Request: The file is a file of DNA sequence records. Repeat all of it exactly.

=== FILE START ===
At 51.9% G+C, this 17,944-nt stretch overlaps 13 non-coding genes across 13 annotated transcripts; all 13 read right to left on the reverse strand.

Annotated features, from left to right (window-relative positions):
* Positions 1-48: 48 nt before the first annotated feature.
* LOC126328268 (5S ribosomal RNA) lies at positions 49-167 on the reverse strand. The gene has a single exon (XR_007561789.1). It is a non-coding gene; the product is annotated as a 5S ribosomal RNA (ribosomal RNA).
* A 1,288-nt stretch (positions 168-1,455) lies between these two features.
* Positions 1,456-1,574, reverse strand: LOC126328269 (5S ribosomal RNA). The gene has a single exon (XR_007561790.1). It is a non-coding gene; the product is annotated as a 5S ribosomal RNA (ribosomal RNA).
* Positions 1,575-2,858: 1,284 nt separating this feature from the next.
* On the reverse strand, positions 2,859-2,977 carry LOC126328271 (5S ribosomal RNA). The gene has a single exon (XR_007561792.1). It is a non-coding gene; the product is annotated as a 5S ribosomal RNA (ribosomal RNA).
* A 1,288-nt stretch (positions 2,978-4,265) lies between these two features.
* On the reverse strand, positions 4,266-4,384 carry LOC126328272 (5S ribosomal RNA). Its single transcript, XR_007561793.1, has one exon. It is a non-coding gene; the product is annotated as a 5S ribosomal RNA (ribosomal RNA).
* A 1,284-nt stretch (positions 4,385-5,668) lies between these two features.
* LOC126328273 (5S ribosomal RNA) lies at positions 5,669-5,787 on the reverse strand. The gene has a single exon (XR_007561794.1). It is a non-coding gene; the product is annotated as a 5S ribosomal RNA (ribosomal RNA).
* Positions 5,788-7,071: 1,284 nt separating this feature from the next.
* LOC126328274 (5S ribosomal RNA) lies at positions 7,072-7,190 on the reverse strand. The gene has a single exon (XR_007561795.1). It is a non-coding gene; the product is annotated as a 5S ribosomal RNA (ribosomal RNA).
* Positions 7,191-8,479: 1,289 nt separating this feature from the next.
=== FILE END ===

At 51.9% G+C, this 17,944-nt stretch overlaps 13 non-coding genes across 13 annotated transcripts; all 13 read right to left on the reverse strand.

Annotated features, from left to right (window-relative positions):
* Positions 1-48: 48 nt before the first annotated feature.
* LOC126328268 (5S ribosomal RNA) lies at positions 49-167 on the reverse strand. The gene has a single exon (XR_007561789.1). It is a non-coding gene; the product is annotated as a 5S ribosomal RNA (ribosomal RNA).
* A 1,288-nt stretch (positions 168-1,455) lies between these two features.
* Positions 1,456-1,574, reverse strand: LOC126328269 (5S ribosomal RNA). The gene has a single exon (XR_007561790.1). It is a non-coding gene; the product is annotated as a 5S ribosomal RNA (ribosomal RNA).
* Positions 1,575-2,858: 1,284 nt separating this feature from the next.
* On the reverse strand, positions 2,859-2,977 carry LOC126328271 (5S ribosomal RNA). The gene has a single exon (XR_007561792.1). It is a non-coding gene; the product is annotated as a 5S ribosomal RNA (ribosomal RNA).
* A 1,288-nt stretch (positions 2,978-4,265) lies between these two features.
* On the reverse strand, positions 4,266-4,384 carry LOC126328272 (5S ribosomal RNA). Its single transcript, XR_007561793.1, has one exon. It is a non-coding gene; the product is annotated as a 5S ribosomal RNA (ribosomal RNA).
* A 1,284-nt stretch (positions 4,385-5,668) lies between these two features.
* LOC126328273 (5S ribosomal RNA) lies at positions 5,669-5,787 on the reverse strand. The gene has a single exon (XR_007561794.1). It is a non-coding gene; the product is annotated as a 5S ribosomal RNA (ribosomal RNA).
* Positions 5,788-7,071: 1,284 nt separating this feature from the next.
* LOC126328274 (5S ribosomal RNA) lies at positions 7,072-7,190 on the reverse strand. The gene has a single exon (XR_007561795.1). It is a non-coding gene; the product is annotated as a 5S ribosomal RNA (ribosomal RNA).
* Positions 7,191-8,479: 1,289 nt separating this feature from the next.